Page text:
Here’s some good news for New York’s numerous indie film fans – the Art of Brooklyn Film Festival is only a week away.
Running June 3 to 12, the festival (acronym, for extra credit: AoBFF17) describes itself as “the ONLY international, independent festival in the world devoted to Brooklyn’s vibrant film and media scene,” and considers films with any connection to the borough.
The folks behind Smorgasburg, Berg’n and Brooklyn Flea are opening a “garden restaurant” at the High Line Hotel, in Chelsea. 180 Tenth was set to unveil its menu to friends and family this evening, but the private preview has been canceled due to the rain.
According to an invite, those lucky enough to have landed on the guest list to tomorrow’s preview will be treated to some “delicious, fresh, simple” food courtesy of head chef Aaron Taber, who has previously worked at Grindhaus and June Wine Bar. Cocktails, natural wine and frozen drinks will be served by Berg’n general manager Jen Watson, who will be the director of food and drink at 180 Tenth.
Little Green Guys: An Evening of Comedy About Frogs and Lizards Wednesday, May 10 at Babycastles, 8 pm: $5
First of all, I don’t know what I can say about this show that will make it any more appealing than the title already makes it. Little green guys! Why make jokes about people and places when you can make them about frogs and lizards. They’re small, they’re wacky, and they’re one of a kind. A grand old lineup of people will be stopping by to wax comedic about these green-hued critters, including Jo Firestone, Lorelei Ramirez, Annie Donley, Anthony Oberbeck, Carmen Christopher, The Junk Bros, and more, plus your amphibian-and-reptile-loving hosts Joe Rumrill and Andrew Tisher.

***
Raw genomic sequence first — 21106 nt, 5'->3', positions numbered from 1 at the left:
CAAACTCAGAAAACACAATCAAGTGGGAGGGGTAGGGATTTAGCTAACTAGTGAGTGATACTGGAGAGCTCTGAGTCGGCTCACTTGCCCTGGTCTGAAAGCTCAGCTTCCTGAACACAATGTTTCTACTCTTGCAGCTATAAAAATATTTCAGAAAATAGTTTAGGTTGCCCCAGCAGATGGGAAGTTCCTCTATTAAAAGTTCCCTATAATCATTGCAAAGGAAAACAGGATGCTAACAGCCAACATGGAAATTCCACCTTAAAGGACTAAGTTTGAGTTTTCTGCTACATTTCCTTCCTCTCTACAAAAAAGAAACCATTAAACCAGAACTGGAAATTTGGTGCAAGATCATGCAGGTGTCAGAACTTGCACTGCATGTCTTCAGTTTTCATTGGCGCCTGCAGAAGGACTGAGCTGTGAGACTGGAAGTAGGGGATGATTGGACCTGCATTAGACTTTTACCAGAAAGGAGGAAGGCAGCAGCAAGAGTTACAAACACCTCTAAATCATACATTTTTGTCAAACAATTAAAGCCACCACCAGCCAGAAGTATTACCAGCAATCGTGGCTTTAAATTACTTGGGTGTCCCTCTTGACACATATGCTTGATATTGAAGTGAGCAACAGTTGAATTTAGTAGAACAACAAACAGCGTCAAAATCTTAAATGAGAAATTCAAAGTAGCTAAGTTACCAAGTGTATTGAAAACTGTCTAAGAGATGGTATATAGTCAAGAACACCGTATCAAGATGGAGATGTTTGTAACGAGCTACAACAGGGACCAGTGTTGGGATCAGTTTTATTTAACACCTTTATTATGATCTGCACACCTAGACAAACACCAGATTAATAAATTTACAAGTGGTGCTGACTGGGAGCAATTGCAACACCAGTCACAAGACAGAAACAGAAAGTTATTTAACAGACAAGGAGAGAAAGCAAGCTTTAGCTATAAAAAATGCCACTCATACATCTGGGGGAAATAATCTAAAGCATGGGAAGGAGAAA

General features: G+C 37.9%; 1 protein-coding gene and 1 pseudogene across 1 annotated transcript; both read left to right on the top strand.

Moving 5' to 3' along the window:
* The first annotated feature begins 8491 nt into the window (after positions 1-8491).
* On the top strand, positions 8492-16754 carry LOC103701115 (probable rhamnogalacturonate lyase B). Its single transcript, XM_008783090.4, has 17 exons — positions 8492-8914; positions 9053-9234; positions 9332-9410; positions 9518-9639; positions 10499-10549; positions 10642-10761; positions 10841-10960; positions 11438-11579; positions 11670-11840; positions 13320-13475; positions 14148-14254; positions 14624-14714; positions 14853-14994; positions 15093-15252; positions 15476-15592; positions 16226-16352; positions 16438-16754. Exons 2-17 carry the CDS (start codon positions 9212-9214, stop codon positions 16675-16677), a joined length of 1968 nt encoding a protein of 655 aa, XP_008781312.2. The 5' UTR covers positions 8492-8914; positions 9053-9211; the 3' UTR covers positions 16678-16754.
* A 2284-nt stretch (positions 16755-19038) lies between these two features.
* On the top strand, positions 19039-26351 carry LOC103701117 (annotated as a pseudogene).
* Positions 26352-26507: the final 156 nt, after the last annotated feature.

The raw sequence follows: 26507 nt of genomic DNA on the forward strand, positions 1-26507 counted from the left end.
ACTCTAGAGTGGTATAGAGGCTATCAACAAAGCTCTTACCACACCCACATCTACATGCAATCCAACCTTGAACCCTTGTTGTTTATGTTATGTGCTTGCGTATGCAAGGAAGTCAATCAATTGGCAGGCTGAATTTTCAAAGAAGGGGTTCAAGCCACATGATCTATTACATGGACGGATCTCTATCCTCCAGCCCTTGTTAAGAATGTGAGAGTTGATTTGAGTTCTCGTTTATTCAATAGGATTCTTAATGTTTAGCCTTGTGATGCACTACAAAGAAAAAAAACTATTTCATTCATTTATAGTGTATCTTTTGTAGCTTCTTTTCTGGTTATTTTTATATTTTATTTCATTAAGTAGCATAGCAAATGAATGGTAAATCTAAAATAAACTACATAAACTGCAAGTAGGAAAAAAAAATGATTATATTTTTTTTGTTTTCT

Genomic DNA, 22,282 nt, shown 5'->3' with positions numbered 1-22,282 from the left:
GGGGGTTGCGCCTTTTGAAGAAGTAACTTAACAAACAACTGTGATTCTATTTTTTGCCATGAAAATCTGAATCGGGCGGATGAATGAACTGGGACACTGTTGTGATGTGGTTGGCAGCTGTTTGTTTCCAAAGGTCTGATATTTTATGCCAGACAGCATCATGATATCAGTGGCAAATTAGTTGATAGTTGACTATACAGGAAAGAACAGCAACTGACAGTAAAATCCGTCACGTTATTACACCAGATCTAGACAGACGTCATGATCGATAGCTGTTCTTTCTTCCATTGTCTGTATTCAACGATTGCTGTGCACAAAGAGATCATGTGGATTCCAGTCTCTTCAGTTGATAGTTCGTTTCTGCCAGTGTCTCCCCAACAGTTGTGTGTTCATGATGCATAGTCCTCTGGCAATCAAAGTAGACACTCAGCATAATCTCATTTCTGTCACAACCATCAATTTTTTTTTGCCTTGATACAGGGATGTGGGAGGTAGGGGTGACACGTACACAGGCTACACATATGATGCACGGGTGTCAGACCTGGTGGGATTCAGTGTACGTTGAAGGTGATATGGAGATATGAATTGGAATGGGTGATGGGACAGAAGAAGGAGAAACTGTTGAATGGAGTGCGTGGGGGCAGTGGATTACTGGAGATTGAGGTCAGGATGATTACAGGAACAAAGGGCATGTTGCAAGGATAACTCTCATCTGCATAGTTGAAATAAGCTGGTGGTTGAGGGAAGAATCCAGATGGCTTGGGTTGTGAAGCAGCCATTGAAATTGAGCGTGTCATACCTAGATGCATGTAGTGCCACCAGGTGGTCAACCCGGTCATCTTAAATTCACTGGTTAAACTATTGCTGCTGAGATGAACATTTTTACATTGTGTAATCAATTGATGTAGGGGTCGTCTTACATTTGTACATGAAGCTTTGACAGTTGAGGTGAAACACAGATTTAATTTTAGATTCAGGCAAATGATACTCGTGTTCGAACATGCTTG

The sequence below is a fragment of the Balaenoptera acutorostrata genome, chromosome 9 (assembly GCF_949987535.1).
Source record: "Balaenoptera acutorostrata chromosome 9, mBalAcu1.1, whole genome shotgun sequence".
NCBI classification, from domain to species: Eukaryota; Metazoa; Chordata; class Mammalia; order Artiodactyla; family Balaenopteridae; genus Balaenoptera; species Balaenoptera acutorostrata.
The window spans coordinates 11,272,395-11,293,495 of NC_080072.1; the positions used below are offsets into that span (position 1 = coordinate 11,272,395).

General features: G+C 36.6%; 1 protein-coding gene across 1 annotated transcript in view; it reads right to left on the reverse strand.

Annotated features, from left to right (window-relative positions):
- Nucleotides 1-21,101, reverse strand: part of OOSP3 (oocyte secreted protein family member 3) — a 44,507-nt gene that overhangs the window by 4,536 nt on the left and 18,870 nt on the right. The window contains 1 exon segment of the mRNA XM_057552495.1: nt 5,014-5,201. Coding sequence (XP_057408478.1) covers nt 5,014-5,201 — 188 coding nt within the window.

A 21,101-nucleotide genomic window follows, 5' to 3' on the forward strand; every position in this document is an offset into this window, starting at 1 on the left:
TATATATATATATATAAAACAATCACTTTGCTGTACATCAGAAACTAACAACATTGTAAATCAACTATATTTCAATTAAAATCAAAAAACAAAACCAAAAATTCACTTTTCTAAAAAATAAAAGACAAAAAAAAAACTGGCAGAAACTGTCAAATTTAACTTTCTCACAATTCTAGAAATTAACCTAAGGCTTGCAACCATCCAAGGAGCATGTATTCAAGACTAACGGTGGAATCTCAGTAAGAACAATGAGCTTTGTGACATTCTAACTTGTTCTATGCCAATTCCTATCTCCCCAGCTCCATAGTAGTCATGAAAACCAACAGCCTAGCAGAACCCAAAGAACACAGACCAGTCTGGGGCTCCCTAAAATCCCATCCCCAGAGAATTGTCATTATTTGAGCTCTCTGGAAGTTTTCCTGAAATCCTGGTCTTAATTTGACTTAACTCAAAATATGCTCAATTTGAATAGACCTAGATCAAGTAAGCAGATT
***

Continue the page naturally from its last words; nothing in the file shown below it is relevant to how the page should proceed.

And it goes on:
The only thing that would make this show better is if actual frogs and lizards made their way up the steps to Babycastles, clambered up the mic stands, and croaked out their own jokes and humorous musings. I guess we will just have to wait for the sequel to see that. More →
One of our very favorite film festivals, BAMcinemafest, returns June 14 to 25. According to the just-released lineup, there’ll be new films from Alex Ross Perry, Michael Showalter, Gillian Robespierre, and several other indie stalwarts. Tickets go on sale to BAM members on May 11 and to the general public May 18.
After the premiere of Hell on Earth at the Tribeca Film Festival, an audience member asked filmmakers Sebastian Junger and Nick Quested why they had chosen The Fall of Syria and the Rise of ISIS, as the subtitle has it, as the topic of their documentary.
“It’s the greatest tragedy of our generation and we had to address it,” Quested told a crowd Wednesday at Cinépolis Chelsea.
Mind Portals Opening Thursday, April 27 at Babycastles, 8 pm: $10-15 sliding scale. On view through May 12.
Babycastles has done a pretty good job framing itself as the place to be when it comes to wacky tech-driven art and indie games. This Thursday’s opening will be no exception, as they will be unveiling a host of new video games, VR experiences, and multimedia installations. You can “follow an aries goat on an herb walk” (whatever that means, I’m intrigued) in Young Ascension Hypnosis’s VR video, relax and kick back in Avalon’s sound and flower installation “The Garden,” and find yourself in a flurry of disembodied hands and techno music through Palgal’s cleverly named video game “Palmystery.”